For example, a printer for RFID devices may program an RFID device with an EPC code during the printing process (e.g., prior to printing on the RFID label). Typically, the RFID device is first erased and then a new EPC code (e.g., a 96-bit EPC) is programmed into the RFID device. In general, these commands do not require that the information be read back from the RFID device. Rather, to verify that the correct EPC code has been programmed into the RFID device, the module (i.e., TID) simply commands the RFID device with the matching EPC code it just programmed to respond back (e.g., and detect that the RFID device responded at an expected time). If the RFID device responds, then the RFID device must have been programmed successfully and, if the RFID device does not respond, then this implies that the RFID device was not programmed successfully (e.g., the RFID device is defective).
As a specific implementation example, in accordance with an embodiment of the present invention, a microcontroller with a UHF transmitter may be utilized to provide the basic functionality of RFID communication system 100. For example, Microchip Technology Inc. provides a microcontroller (e.g., rfPIC12F675H) having flash memory, internal RAM, a UHF ASK/FSK transmitter (AM modulated 850 MHz to 930 MHz PLL transmitter), A/D converter, and an analog comparator. The microcontroller may be mounted to coupler 108, for example, to provide a compact package for incorporation into a handheld device (e.g., as discussed in reference to
The microcontroller may detect the response of an RFID device (e.g., RFID device 110) by detecting the load modulation caused by the RFID device via RF detector 106 coupled to the microcontroller. Alternatively, rather than utilize RF detector 106, the current drawn by (or voltage of) the RF amplifier within the microcontroller that drives coupler 108 may be monitored (e.g., by the A/D converter or analog comparator within the microcontroller) to detect the load modulation caused by the RFID device.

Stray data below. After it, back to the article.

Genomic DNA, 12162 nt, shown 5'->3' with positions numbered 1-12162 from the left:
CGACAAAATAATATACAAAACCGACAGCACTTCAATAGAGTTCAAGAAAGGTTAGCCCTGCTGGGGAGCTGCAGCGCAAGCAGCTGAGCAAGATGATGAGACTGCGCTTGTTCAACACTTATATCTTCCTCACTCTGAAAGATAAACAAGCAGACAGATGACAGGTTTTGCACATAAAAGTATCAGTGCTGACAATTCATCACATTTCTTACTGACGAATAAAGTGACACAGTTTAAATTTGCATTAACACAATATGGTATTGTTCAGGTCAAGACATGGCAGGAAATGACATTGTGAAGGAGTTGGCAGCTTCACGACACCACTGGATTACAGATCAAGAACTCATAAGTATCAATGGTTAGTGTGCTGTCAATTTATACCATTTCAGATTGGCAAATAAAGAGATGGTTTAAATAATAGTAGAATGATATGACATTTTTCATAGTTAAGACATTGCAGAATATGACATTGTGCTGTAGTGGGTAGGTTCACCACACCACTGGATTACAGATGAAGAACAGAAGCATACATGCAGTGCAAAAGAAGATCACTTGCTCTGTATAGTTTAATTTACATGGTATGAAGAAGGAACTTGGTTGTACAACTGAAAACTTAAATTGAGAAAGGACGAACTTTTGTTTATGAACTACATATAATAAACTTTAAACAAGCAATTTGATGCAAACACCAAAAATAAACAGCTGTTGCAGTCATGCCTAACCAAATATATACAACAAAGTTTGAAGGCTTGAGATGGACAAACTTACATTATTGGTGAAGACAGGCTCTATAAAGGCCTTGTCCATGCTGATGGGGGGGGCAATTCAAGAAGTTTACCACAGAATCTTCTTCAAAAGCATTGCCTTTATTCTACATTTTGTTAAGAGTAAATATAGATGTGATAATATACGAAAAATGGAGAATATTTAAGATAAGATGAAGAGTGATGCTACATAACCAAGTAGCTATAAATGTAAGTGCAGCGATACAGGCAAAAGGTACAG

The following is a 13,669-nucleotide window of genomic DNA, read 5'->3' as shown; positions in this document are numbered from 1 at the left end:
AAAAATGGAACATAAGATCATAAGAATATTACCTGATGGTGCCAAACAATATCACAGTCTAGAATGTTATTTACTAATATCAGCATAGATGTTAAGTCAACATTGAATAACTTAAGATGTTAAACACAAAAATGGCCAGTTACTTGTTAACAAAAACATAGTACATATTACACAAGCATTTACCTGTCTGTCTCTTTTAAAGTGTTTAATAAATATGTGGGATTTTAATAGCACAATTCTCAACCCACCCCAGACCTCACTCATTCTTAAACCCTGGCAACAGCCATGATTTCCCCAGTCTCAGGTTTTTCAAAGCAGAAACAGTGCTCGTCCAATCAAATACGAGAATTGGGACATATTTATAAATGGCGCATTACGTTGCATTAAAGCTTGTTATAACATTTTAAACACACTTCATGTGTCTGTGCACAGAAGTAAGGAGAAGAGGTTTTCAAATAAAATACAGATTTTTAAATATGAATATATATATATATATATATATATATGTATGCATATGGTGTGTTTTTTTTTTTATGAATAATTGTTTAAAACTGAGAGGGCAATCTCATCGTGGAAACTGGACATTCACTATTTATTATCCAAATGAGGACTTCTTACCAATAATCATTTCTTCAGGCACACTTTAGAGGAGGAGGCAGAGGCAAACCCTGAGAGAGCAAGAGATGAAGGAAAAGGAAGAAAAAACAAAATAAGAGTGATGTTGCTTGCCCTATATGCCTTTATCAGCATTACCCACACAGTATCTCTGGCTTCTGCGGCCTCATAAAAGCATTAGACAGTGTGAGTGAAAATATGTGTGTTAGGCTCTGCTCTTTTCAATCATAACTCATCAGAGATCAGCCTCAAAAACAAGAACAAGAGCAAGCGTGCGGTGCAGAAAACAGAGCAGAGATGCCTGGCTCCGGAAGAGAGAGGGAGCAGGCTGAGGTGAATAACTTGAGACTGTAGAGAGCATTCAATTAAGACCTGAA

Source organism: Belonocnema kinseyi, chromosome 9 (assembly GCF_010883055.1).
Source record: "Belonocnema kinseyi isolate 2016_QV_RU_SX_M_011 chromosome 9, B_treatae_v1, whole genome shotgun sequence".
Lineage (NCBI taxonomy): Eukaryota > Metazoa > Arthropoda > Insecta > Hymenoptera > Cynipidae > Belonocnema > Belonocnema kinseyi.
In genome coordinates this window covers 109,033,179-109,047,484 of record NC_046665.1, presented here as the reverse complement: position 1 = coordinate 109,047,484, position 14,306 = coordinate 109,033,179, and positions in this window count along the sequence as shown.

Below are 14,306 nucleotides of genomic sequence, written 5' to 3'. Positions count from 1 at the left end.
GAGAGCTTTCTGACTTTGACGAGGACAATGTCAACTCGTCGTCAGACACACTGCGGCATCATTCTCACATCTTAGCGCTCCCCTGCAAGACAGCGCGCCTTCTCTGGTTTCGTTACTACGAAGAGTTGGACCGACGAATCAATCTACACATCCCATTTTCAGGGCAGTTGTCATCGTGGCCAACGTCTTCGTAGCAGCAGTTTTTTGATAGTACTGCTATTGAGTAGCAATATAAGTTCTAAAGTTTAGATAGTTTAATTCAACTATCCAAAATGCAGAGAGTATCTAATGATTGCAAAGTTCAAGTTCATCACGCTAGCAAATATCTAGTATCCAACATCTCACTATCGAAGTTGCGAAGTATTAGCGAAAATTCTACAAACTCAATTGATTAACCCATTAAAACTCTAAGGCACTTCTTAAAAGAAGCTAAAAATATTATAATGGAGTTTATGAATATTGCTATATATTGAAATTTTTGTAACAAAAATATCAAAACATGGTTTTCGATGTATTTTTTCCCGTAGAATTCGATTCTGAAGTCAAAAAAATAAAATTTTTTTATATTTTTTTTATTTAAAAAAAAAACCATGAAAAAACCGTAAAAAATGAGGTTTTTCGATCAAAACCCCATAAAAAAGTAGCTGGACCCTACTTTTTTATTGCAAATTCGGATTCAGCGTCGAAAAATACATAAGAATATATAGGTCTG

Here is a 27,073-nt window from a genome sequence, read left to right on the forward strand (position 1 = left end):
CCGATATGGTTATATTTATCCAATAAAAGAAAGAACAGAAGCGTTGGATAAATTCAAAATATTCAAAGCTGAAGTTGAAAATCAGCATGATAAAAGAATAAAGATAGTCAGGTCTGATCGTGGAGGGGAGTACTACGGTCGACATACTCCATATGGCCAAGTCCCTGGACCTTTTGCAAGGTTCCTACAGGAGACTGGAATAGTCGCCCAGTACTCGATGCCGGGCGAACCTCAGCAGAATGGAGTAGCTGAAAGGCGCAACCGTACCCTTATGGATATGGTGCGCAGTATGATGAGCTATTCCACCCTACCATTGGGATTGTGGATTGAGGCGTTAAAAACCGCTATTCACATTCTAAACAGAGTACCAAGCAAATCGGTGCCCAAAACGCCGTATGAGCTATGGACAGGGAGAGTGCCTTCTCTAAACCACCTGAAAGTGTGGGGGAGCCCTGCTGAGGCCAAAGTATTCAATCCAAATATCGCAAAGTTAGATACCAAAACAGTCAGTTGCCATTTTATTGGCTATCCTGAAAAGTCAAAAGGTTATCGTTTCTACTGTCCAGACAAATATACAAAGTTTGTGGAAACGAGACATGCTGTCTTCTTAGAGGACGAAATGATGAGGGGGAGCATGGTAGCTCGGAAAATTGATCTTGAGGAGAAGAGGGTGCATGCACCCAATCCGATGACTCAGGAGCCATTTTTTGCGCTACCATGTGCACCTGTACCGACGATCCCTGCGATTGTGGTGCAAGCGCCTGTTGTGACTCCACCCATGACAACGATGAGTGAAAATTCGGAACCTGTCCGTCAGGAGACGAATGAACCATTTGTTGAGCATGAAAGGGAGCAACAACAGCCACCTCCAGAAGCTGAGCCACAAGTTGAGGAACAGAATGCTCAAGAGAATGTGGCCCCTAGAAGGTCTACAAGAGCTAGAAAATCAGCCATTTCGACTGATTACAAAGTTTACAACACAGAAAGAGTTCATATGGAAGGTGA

For example, the RFID device may be read (block 602) if information is desired from the RFID device, such as its identification when preprogrammed. For example, an RFID reader may be employed to read the identification code of a preprogrammed RFID device or controller 122 (e.g., a host communication system) may provide the identification code of the RFID device.
The RFID device may be provided with energy (e.g., to power up) and programmed with a different identification and/or commanded to respond (block 604). The RFID device is monitored (block 606) after receiving the programming or command, for example, to detect the start or some portion of a response from the RFID device.
In general, systems and methods are disclosed herein to provide RFID communication techniques. For example, in accordance with an embodiment of the present invention, an RFID device may be tested by providing a defined level of energy and a command, with the RFID device's response detected. It is not necessary to receive the complete reply of the RFID device, but simply that the RFID device has responded.
This technique allows considerable simplification of test systems, which may reduce costs and reduce the time required for testing. For example, rather than requiring an RFID reader to communicate with every RFID device in a test position, either sequentially by scanning a reader through many tags or in parallel by using multiple readers, a common data command may be provided to a large number of RFID devices simultaneously. A simple circuit may then detect the fact that the RFID device has either responded or not (e.g., not receive the entire reply data), which determines whether the RFID device is judged to be good or bad.
Furthermore, the technique may be applied to programming tests. For example, a common program command may be issued to a number of the RFID devices (e.g., inserting the same ID into their memory). A command is then provided to the RFID devices with the same ID to respond. Because only the RFID devices that have been successfully written to respond, a simultaneous write test has been achieved.
The techniques disclosed herein may be applied to a wide range of applications, in accordance with an embodiment of the present invention. For example, the techniques may be employed to provide a discrete device, such as a handheld RFID communication device, or may be implemented within a manufacturing test system or a device requiring RFID functionality (e.g., a printer or an applicator).
Embodiments described above illustrate but do not limit the invention. It should also be understood that numerous modifications and variations are possible in accordance with the principles of the present invention. Accordingly, the scope of the invention is defined only by the following claims.
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|U.S. Classification||340/572.1, 340/514, 340/505|
|Cooperative Classification||G06K7/10316, G06K7/0095, G01R31/312|
|European Classification||G06K7/00M, G06K7/10A8, G01R31/312|
|May 24, 2005||AS||Assignment|
Owner name: AVERY DENNISON, CALIFORNIA
Free format text: ASSIGNMENT OF ASSIGNORS INTEREST;ASSIGNOR:FORSTER, IAN J.;REEL/FRAME:016273/0257
Effective date: 20050509
|May 20, 2011||FPAY||Fee payment|
Year of fee payment: 4
|Apr 24, 2015||FPAY||Fee payment|
Year of fee payment: 8